To be continued…

Advertisements

Piety Part 1- by Jim Edgel

Standard

The following are excerpts from a talk on Piety given by Jim Edgel – They have been reprinted with his permission:

Piety is a word we rarely use and may think of it in a negative way such as the “pious” ways of the Pharisees.  But authentic Christian piety is a very good thing.  In fact, if we explain the life Jesus led, it was a life of true piety.  Brothers, as we become filled with the Holy Spirit, God calls each one of us to a new life, and this involves a radical change from within.  This change alters our relationship with:  Our self, with God, with other people, and with the world, we live in together.  We see ourselves differently, knowing that no matter how broken we may be, we are forgiven and very valuable to God.  We have a new direction for our lives as children of God, full of marvelous capabilities.  We begin to see other people through God’s eyes, loving them as brothers and sisters who were created with the same potential that God has given to us.  And as we continue to transform; we see our world, as messed up as it may be, as God’s gift to us, given for our enjoyment and care.  When we speak of piety, we are speaking of a full response in all areas of our life to God’s amazing love and grace. We must seek a personal relationship with God, not just knowing about God … But knowing who God is.  Being Christian, not just doing Christian things.  How can we discover our God-given potential and be the complete person that God calls us to be as we live a life of grace?  This consists of balancing three key dimensions of our lives.  All three are equally important and it takes all three, working together, giving equal stability and balance in order to support us as we live in a close relationship with God.  To better understand the importance of Piety in our daily walks as Christians; which includes taking the Good News of Jesus Christ and Him crucified for you and me to the world, we must understand the difference between authentic piety and false piety. Authentic piety is an intimate, revitalizing deepening relationship with God. Jesus explains this to us.  You may remember reading in the Gospel of Matthew when the Pharisees gathered to question Jesus and one of the group asked Him which was the greatest commandment in the law.  And Jesus using His words with great precision, as always, not only answers their question, He explains authentic piety and sums up all the commandments in three sentences.  22nd chapter of Matthew verses 37, 38, 39 – And Jesus said to him “You shall love the Lord your God with all your heart and with all your soul and with all your mind.  This is the great and first commandment.  And a second is like it:  You shall love your neighbor as yourself.”False piety is a superficial, inaccurate or deceptive practice that appears to be Christian.  False piety is destructive.  It distracts and diverts people from seeking and knowing God.  It prevents them from finding and living the fulfilled life God has planned for them.  Friends … any of us can respond to God’s call in either of two ways.  We can follow a path of faith and commitment as Paul described in his letter to the Colossians “And whatever you do, in word or deed, do everything in the name of the Lord Jesus, giving thanks to God the Father through Him.” Or we can devote ourselves to religious, regulations and practices that mark us as “A good Christian” who does “Christian” things.  Those who take this path do not understand the role of God’s grace in the lives of those who are in a relationship with Him.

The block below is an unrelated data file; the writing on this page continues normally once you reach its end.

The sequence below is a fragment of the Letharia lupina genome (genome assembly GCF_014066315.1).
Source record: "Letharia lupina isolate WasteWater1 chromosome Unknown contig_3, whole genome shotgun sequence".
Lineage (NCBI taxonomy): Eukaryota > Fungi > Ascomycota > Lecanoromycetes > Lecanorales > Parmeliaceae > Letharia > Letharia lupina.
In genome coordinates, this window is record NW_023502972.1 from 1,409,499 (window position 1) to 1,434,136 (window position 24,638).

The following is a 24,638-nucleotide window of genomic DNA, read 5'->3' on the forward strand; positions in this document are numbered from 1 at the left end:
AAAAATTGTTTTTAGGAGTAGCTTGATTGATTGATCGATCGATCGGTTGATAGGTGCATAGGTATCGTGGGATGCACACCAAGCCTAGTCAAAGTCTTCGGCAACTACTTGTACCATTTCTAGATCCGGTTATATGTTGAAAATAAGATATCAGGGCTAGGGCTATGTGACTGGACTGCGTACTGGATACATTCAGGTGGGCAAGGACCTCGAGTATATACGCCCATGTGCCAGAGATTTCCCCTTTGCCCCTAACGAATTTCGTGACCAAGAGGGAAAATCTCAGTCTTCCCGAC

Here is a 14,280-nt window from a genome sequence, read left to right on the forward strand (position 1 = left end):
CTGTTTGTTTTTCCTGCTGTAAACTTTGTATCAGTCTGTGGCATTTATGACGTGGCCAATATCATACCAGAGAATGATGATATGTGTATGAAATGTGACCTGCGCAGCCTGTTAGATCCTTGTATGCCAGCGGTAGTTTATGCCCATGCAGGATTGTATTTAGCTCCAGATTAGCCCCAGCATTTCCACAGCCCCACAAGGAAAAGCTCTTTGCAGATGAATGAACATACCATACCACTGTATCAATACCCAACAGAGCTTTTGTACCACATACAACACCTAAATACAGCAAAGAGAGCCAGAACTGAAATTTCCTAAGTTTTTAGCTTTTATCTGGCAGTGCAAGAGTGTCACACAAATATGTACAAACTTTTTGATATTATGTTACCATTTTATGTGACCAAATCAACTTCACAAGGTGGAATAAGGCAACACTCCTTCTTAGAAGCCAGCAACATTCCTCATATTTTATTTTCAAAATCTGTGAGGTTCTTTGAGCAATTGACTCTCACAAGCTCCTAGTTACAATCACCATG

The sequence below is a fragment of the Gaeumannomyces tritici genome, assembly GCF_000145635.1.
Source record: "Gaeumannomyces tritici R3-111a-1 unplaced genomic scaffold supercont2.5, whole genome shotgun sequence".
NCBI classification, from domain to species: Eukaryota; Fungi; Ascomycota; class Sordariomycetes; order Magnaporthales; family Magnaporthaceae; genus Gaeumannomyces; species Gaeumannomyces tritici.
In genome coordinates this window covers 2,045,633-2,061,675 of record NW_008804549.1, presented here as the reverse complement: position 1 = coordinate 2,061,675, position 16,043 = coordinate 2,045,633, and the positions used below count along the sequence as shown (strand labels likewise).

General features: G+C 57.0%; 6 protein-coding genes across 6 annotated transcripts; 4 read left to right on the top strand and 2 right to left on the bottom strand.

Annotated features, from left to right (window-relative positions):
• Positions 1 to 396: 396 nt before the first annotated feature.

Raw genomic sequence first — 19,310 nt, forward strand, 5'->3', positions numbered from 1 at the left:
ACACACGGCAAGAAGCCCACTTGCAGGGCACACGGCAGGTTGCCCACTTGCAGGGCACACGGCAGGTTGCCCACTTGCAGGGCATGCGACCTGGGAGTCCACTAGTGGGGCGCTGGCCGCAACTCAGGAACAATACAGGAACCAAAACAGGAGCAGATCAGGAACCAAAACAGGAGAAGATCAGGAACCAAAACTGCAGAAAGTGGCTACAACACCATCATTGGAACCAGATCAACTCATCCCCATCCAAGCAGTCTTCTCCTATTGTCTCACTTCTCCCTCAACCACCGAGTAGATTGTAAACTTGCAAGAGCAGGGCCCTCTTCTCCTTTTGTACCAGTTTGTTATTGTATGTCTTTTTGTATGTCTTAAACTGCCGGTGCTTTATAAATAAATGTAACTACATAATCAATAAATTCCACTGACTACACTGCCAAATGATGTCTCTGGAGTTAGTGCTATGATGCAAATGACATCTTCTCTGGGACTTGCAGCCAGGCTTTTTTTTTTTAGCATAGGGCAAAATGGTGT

More to follow

 

Loving by Listening

Standard

The first service that one owes to others in the fellowship consists of listening to them. Just as love of God begins with listening to his word, so the beginning of love for our brothers and sisters is learning to listen to them. —Life Together by Dietrich Bonhoeffer

See the source image

New Month – New Theme

Standard

Well here we are starting a new month, where does the time go?  This  month we will be talking about the different forms of love.  In the English language we have one word for love and it is suppose to cover how we feel about a lot of things.  You may love ice cream, but I am sure that you love your children more.  In the Greek language they have several different words that mean love:

Eros   –  passionate love

Philia –  deep friendship

Ludus  – playful love

Agape  – love for all

There are more but this month we will center on these four.  I hope that you will find the blogs helpful and look forward to hearing from you this month.